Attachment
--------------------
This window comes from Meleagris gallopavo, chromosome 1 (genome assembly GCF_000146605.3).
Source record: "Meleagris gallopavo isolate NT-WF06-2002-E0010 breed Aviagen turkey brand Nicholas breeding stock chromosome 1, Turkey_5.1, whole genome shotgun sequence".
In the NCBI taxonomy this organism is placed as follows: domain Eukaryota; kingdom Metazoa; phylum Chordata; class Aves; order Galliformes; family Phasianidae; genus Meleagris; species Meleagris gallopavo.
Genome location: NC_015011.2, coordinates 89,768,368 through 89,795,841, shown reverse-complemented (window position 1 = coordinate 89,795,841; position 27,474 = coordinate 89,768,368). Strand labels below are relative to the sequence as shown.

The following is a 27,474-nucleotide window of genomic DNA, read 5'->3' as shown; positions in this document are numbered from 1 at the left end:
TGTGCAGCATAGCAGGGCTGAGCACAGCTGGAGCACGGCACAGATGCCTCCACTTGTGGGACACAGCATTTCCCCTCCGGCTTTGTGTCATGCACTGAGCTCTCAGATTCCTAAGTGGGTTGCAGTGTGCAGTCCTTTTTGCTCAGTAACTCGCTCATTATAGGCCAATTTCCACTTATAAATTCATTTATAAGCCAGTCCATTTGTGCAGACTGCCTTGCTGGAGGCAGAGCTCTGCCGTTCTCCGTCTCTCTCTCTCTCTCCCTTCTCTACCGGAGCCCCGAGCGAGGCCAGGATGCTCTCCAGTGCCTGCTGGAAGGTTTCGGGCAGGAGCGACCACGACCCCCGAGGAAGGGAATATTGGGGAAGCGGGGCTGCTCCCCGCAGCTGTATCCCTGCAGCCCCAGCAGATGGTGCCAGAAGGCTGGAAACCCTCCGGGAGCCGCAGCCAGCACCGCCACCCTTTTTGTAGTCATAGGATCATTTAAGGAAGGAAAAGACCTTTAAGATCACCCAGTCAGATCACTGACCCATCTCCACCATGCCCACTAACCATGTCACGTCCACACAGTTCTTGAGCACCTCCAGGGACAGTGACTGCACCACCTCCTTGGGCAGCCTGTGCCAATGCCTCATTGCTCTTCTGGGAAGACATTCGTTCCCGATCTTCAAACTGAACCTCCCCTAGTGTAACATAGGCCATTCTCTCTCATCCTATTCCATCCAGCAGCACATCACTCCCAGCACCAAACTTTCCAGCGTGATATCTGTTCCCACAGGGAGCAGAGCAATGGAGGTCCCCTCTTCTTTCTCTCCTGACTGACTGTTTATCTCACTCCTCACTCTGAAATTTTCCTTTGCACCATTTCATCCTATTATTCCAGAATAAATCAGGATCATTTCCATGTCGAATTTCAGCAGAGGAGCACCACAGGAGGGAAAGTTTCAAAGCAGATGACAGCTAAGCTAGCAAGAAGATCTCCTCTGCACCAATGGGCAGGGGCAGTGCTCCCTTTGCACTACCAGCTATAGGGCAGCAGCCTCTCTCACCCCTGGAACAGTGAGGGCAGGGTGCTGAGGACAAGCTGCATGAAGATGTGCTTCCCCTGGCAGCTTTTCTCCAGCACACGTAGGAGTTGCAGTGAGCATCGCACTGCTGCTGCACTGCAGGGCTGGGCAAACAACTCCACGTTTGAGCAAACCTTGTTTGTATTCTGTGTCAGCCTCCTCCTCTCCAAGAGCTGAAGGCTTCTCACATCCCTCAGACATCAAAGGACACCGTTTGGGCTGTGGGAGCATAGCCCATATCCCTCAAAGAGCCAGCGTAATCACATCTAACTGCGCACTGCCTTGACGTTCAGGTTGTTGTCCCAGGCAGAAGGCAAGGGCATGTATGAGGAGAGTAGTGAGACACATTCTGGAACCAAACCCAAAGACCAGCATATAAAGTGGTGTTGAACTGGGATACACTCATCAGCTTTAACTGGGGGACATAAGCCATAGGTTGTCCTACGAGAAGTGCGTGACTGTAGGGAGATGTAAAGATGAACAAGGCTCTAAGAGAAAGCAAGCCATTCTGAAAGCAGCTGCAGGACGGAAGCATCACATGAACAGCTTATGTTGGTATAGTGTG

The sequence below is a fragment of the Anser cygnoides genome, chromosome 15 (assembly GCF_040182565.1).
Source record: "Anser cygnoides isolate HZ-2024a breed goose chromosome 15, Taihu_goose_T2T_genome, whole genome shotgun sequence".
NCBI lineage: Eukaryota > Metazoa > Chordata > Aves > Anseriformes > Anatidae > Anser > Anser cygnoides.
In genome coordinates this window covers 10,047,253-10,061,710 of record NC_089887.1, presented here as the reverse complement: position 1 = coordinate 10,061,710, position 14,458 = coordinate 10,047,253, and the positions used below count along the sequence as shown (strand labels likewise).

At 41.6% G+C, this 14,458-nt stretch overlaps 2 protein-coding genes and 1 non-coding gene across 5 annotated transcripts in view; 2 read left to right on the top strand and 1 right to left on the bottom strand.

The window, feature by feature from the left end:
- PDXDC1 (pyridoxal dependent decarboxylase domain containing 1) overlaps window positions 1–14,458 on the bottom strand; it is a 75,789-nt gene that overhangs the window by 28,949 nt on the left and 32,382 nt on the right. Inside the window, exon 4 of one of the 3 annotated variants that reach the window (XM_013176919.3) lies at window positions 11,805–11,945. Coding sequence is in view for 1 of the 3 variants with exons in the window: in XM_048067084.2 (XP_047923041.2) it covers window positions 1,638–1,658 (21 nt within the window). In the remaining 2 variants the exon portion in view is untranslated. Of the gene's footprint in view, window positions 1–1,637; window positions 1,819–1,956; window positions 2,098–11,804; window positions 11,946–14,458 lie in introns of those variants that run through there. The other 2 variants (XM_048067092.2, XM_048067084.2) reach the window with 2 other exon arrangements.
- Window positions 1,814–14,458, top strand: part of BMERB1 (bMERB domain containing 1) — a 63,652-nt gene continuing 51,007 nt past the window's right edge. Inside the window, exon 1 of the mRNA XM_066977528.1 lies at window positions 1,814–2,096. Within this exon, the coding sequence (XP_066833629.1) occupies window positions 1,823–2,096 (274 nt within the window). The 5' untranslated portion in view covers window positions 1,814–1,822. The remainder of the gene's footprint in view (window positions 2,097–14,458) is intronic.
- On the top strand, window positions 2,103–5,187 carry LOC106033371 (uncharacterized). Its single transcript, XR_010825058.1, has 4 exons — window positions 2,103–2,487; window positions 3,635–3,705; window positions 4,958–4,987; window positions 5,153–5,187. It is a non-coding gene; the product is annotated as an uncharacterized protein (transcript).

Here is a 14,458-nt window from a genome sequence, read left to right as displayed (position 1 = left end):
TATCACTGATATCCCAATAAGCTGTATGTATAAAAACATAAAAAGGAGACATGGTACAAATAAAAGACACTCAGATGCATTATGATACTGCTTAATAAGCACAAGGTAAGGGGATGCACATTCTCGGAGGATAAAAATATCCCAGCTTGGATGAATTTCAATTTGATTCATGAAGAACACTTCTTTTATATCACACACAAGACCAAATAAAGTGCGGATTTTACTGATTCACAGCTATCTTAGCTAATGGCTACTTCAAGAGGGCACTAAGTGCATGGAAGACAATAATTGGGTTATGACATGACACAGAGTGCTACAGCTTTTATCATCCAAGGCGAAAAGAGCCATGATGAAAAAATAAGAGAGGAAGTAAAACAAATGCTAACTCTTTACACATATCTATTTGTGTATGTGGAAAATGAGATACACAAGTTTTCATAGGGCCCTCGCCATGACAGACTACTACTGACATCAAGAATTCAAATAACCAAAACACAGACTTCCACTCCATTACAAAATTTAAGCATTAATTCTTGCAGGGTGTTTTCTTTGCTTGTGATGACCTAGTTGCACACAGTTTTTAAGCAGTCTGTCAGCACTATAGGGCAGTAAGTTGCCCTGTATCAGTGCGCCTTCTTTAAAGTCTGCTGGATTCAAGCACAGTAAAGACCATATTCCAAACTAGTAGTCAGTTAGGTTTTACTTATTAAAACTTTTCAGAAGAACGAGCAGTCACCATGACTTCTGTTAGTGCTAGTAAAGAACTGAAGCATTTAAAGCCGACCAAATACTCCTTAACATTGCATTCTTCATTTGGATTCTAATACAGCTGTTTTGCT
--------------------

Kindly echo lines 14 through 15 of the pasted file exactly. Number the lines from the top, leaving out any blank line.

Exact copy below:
- Window positions 1,814–14,458, top strand: part of BMERB1 (bMERB domain containing 1) — a 63,652-nt gene continuing 51,007 nt past the window's right edge. Inside the window, exon 1 of the mRNA XM_066977528.1 lies at window positions 1,814–2,096. Within this exon, the coding sequence (XP_066833629.1) occupies window positions 1,823–2,096 (274 nt within the window). The 5' untranslated portion in view covers window positions 1,814–1,822. The remainder of the gene's footprint in view (window positions 2,097–14,458) is intronic.
- On the top strand, window positions 2,103–5,187 carry LOC106033371 (uncharacterized). Its single transcript, XR_010825058.1, has 4 exons — window positions 2,103–2,487; window positions 3,635–3,705; window positions 4,958–4,987; window positions 5,153–5,187. It is a non-coding gene; the product is annotated as an uncharacterized protein (transcript).